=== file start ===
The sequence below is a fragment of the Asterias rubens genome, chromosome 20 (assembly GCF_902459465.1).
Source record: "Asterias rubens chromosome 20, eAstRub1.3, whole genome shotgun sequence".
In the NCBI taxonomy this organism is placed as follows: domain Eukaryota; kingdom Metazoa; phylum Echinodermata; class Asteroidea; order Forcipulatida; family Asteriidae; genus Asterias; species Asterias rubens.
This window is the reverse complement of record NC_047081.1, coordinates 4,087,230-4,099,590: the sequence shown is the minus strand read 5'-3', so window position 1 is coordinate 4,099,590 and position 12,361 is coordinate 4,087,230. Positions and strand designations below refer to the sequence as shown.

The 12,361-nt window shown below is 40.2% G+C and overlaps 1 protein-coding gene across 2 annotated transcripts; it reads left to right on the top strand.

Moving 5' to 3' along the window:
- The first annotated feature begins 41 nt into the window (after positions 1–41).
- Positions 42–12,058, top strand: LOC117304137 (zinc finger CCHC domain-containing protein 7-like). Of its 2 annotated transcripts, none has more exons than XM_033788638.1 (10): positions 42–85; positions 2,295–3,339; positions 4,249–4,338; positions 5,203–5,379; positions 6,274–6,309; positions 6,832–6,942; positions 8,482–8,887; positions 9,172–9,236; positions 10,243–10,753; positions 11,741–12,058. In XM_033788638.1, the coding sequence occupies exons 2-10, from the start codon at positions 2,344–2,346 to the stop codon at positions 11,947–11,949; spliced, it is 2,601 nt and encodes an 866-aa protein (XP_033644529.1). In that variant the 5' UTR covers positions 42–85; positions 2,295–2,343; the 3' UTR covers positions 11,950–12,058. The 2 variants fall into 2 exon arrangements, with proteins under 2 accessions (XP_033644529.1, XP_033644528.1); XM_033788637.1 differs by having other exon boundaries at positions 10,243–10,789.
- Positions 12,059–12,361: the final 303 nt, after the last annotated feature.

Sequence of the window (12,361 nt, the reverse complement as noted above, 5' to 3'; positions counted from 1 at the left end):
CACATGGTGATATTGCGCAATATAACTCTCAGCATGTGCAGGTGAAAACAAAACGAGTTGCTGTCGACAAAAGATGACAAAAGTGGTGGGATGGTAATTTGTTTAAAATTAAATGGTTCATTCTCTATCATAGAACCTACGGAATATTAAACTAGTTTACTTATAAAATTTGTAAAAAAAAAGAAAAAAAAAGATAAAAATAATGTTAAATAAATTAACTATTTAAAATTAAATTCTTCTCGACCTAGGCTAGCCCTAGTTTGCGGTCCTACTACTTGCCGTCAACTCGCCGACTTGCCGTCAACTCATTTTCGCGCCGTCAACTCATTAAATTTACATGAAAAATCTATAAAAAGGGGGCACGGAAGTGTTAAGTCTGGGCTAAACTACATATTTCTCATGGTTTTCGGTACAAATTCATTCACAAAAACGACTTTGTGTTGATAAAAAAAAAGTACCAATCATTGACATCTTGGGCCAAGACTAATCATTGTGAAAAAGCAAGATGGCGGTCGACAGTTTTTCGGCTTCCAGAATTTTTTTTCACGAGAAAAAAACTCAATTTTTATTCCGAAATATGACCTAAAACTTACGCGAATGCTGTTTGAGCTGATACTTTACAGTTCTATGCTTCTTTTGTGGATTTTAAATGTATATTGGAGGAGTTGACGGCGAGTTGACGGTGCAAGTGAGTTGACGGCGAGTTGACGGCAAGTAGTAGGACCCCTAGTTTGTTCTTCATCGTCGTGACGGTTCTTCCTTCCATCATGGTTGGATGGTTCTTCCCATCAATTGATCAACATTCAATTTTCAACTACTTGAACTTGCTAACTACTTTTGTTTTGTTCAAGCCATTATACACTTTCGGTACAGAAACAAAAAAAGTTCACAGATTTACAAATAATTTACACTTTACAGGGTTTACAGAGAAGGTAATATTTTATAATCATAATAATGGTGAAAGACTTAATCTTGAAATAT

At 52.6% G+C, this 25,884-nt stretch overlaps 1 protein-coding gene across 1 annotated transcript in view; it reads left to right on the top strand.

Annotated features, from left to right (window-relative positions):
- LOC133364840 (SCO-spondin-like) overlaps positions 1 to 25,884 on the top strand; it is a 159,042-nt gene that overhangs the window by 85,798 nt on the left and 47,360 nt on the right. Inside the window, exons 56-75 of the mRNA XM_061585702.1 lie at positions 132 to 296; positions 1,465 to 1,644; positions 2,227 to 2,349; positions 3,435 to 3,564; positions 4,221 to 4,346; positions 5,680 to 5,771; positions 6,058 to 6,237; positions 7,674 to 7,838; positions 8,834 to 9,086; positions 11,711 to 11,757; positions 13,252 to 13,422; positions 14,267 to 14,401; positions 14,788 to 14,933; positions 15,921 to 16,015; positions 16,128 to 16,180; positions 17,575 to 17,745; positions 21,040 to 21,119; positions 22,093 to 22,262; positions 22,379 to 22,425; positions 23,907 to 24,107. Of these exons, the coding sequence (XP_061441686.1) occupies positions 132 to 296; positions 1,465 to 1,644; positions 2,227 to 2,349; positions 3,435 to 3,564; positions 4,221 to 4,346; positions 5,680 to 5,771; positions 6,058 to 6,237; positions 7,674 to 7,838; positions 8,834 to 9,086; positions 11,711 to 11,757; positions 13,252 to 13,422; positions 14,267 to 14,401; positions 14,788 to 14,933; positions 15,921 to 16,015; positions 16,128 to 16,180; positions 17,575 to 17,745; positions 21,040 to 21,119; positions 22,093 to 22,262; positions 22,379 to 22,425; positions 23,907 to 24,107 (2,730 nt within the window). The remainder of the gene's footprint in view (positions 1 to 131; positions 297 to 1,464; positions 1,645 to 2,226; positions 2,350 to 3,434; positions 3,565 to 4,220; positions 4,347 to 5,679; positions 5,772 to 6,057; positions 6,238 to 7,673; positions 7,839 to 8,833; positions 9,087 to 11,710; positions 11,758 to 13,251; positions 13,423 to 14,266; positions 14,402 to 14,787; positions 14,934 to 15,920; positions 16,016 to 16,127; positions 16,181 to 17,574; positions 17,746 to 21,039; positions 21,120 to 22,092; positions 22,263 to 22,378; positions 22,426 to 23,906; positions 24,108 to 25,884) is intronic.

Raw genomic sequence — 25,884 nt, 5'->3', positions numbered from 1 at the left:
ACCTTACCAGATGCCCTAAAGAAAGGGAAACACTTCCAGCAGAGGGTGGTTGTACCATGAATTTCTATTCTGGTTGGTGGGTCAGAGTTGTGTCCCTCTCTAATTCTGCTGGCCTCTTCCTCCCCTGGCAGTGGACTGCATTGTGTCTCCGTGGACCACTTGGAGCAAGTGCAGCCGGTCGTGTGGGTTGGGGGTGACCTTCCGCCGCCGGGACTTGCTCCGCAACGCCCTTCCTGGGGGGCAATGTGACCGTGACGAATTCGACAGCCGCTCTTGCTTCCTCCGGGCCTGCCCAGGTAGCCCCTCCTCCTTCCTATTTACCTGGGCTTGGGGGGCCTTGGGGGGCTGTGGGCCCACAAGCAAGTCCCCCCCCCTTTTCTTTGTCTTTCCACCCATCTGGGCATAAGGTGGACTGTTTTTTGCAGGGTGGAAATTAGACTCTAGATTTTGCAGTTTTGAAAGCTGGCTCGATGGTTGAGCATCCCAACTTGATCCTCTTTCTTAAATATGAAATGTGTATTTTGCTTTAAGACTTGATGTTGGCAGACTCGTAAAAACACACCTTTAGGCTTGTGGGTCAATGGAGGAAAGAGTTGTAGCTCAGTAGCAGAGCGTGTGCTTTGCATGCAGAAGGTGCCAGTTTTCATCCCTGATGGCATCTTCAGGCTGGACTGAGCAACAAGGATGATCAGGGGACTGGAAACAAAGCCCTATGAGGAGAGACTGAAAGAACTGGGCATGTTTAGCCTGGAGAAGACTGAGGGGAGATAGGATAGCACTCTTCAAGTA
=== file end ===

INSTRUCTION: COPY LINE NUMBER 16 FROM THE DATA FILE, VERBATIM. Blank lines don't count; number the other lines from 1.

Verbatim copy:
ACCTTACCAGATGCCCTAAAGAAAGGGAAACACTTCCAGCAGAGGGTGGTTGTACCATGAATTTCTATTCTGGTTGGTGGGTCAGAGTTGTGTCCCTCTCTAATTCTGCTGGCCTCTTCCTCCCCTGGCAGTGGACTGCATTGTGTCTCCGTGGACCACTTGGAGCAAGTGCAGCCGGTCGTGTGGGTTGGGGGTGACCTTCCGCCGCCGGGACTTGCTCCGCAACGCCCTTCCTGGGGGGCAATGTGACCGTGACGAATTCGACAGCCGCTCTTGCTTCCTCCGGGCCTGCCCAGGTAGCCCCTCCTCCTTCCTATTTACCTGGGCTTGGGGGGCCTTGGGGGGCTGTGGGCCCACAAGCAAGTCCCCCCCCCTTTTCTTTGTCTTTCCACCCATCTGGGCATAAGGTGGACTGTTTTTTGCAGGGTGGAAATTAGACTCTAGATTTTGCAGTTTTGAAAGCTGGCTCGATGGTTGAGCATCCCAACTTGATCCTCTTTCTTAAATATGAAATGTGTATTTTGCTTTAAGACTTGATGTTGGCAGACTCGTAAAAACACACCTTTAGGCTTGTGGGTCAATGGAGGAAAGAGTTGTAGCTCAGTAGCAGAGCGTGTGCTTTGCATGCAGAAGGTGCCAGTTTTCATCCCTGATGGCATCTTCAGGCTGGACTGAGCAACAAGGATGATCAGGGGACTGGAAACAAAGCCCTATGAGGAGAGACTGAAAGAACTGGGCATGTTTAGCCTGGAGAAGACTGAGGGGAGATAGGATAGCACTCTTCAAGTA